"He is the boss and even if you didn't know who he was, I think you would know that the minute you walk in. It's no nonsense, he has the total respect of the players because of what he has achieved at Porto and Chelsea and they all buy into it. Everyone at the club buys into it and what I felt the minute I walked in the door was a tremendous team spirit, from the receptionist to the chef.

 

"Everyone treats each other with respect. Everyone was driving towards success and it was different from other clubs I have visited and that's no disrespect to them. There was a real feeling of collectiveness and camaraderie but when training starts they are all totally switched on. Giving 110% in everything they do. The quality of session in terms of passing and movement, I have never seen anything quite like. The use of the ball, their first touch, the way they listen and take things on board, it was a pleasure to watch that level of player."

 

Beguiling for Anderson, a product of the SFA coaching system, was witnessing Largs teachings being utilised to great effect by former pupil Mourinho. "Everything is done with the ball. We have shown that you can reach fitness levels working with the ball and improving technique at the same time. Gone are the days when you need to do a five-mile run. If you want to do it then fine but players are normally motivated by the ball and in every session I saw in the five days I've been down at Chelsea, everything was with the ball and every exercise had a purpose.

 

"There are a lot of small-sided games, which is what we in Scotland are now encouraging, not just for youngsters but adults as well. A lot of 4v4 games and high intensity games, focusing on possession or switch of play. No doggies but everything was high intensity, just with the ball and, again, it was the attention to detail. Everything was precise.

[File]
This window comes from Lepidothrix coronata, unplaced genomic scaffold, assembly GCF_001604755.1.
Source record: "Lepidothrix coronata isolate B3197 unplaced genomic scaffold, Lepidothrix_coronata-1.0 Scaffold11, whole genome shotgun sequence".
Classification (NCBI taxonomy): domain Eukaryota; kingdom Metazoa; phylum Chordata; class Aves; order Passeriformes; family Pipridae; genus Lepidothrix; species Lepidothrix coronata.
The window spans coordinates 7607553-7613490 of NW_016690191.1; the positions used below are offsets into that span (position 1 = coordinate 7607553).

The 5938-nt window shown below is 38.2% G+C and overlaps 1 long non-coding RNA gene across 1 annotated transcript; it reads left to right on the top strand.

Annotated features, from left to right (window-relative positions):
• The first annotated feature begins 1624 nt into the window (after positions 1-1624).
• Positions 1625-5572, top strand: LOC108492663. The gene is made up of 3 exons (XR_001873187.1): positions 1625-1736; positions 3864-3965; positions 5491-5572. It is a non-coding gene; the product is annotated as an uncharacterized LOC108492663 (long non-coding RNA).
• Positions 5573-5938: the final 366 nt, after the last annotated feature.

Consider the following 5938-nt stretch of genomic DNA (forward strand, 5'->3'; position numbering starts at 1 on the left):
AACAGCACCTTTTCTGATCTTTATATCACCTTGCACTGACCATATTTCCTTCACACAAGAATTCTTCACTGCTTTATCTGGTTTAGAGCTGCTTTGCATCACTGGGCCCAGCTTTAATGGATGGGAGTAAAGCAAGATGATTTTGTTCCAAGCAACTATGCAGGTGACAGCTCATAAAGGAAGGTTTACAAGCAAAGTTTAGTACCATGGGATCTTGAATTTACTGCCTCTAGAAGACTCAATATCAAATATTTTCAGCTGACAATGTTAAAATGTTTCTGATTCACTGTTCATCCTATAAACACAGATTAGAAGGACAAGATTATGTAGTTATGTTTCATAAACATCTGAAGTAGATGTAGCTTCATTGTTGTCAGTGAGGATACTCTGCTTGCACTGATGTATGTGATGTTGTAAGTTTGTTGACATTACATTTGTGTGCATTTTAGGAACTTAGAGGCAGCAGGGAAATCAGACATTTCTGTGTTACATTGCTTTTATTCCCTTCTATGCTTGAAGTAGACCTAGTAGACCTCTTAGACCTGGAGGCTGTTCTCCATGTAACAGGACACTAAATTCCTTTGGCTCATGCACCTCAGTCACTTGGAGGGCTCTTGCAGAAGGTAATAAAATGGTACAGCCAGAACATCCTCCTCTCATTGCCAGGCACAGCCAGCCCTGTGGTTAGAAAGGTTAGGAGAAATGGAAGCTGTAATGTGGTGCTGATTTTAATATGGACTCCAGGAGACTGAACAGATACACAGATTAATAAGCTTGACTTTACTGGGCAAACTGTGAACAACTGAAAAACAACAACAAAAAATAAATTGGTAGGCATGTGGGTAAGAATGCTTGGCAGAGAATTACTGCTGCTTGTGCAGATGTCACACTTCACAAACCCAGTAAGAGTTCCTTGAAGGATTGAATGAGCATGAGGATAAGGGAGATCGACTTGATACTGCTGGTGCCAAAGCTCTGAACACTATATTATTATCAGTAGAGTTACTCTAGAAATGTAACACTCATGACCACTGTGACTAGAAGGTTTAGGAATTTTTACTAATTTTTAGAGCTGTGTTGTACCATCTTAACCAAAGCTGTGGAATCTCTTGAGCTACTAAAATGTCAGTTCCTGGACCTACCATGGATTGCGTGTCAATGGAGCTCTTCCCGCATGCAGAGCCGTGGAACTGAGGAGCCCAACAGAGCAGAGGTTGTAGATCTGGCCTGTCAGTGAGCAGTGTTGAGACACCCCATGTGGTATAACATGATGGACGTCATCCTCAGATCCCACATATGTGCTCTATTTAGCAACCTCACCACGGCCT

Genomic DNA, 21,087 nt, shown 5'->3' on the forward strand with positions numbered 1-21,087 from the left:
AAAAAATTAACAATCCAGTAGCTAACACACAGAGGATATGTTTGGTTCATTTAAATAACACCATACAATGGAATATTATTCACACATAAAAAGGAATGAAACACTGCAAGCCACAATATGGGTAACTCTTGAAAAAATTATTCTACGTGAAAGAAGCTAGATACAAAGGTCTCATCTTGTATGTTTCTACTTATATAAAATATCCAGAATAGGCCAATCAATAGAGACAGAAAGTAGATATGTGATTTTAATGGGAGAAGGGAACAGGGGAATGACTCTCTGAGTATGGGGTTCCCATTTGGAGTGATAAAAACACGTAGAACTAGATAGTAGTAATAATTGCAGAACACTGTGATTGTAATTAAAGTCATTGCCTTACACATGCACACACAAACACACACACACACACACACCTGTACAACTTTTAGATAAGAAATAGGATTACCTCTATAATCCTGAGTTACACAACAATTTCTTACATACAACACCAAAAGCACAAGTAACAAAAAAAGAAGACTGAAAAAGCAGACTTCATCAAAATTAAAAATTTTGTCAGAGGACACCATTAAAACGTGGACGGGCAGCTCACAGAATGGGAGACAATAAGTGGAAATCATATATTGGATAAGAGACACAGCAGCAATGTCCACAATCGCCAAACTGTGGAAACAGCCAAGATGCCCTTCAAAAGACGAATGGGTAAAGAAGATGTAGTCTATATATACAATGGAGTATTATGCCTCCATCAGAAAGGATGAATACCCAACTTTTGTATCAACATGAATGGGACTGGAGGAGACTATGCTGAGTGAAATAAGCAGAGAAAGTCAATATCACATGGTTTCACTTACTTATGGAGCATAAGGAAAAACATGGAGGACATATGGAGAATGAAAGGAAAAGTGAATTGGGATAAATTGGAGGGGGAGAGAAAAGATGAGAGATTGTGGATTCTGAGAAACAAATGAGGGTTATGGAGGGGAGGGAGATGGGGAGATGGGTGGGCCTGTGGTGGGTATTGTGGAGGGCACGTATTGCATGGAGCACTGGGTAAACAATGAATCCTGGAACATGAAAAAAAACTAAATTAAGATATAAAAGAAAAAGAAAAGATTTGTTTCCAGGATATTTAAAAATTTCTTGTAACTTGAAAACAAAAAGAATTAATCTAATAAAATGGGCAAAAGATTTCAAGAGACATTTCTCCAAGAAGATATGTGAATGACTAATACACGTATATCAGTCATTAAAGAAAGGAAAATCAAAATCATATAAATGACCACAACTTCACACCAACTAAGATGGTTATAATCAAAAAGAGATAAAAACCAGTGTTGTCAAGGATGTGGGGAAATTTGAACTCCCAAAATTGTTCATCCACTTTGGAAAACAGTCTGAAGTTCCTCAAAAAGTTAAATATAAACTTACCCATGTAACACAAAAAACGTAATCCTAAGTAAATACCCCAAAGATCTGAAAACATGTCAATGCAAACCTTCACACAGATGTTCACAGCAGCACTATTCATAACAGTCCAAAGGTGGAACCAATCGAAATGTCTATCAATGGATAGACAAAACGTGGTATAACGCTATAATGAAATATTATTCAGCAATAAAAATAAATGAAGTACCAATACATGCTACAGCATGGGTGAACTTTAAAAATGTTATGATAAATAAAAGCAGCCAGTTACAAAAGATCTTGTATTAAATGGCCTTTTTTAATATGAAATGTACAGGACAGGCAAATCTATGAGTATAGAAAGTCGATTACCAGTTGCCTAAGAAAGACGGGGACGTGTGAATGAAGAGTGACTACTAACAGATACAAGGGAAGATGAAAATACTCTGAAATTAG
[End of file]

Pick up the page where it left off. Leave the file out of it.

"The measurements of the park had to be spot-on. Mourinho would notice if the markers were out by a foot and they would have to be moved. Even the session plans. We try to get lesser coaches to do them and to evaluate and log them but some won't. Jose, his assistant Steve Clarke and reserve team coach Brendan Rodgers do it religiously.

"He is a brilliant coach and manager but a lot of his ideas I have seen on SFA courses.

 

I've no doubt that the fact the original letter I sent was on headed SFA paper got me my in. To be honest I kept myself to myself but he is such a decent and well-mannered guy that he would make time to speak to me and discuss Scotland and the fact he did his Uefa B licence here. He spoke fondly of the course and how he had taken to the Scottish people and how much his wife loves coming to Scotland. I think he appreciates that the course has played a part somewhere along the line."

 

So much for the view of Mourinho as an arrogant know-it-all. "In my opinion the best are always open to suggestions. There are new flat markers we use for training and I took one down with me and showed him it. The next time I went down, they were using them. He's not afraid to take ideas on board and it's the small things he does that impress."

Success is always in the detail.

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Guest icemanblue

Impressive. Can't see the same amount of praise coming from someone visiting a Toon training session...

 

'Glenn then came out to begin practice. The players ignored him and went about their business. Two hours later, I found Glen weeping in the arms of Chairman Freddy Shepherd.'

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Guest Knightrider

SBR talks fondly about him in his book, about his methods and his training style, he used to be a spy for SBR, grassing on the players :lol:

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Impressive. Can't see the same amount of praise coming from someone visiting a Toon training session...

 

'Glenn then came out to begin practice. The players ignored him and went about their business. Two hours later, I found Glen weeping in the arms of Chairman Freddy Shepherd.'

 

sp.Glenn

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Guest icemanblue

Impressive. Can't see the same amount of praise coming from someone visiting a Toon training session...

 

'Glenn then came out to begin practice. The players ignored him and went about their business. Two hours later, I found Glen weeping in the arms of Chairman Freddy Shepherd.'

 

sp.Glenn

 

I got one right, gimme a break! The other was an honest typing error. I promise.  :blush: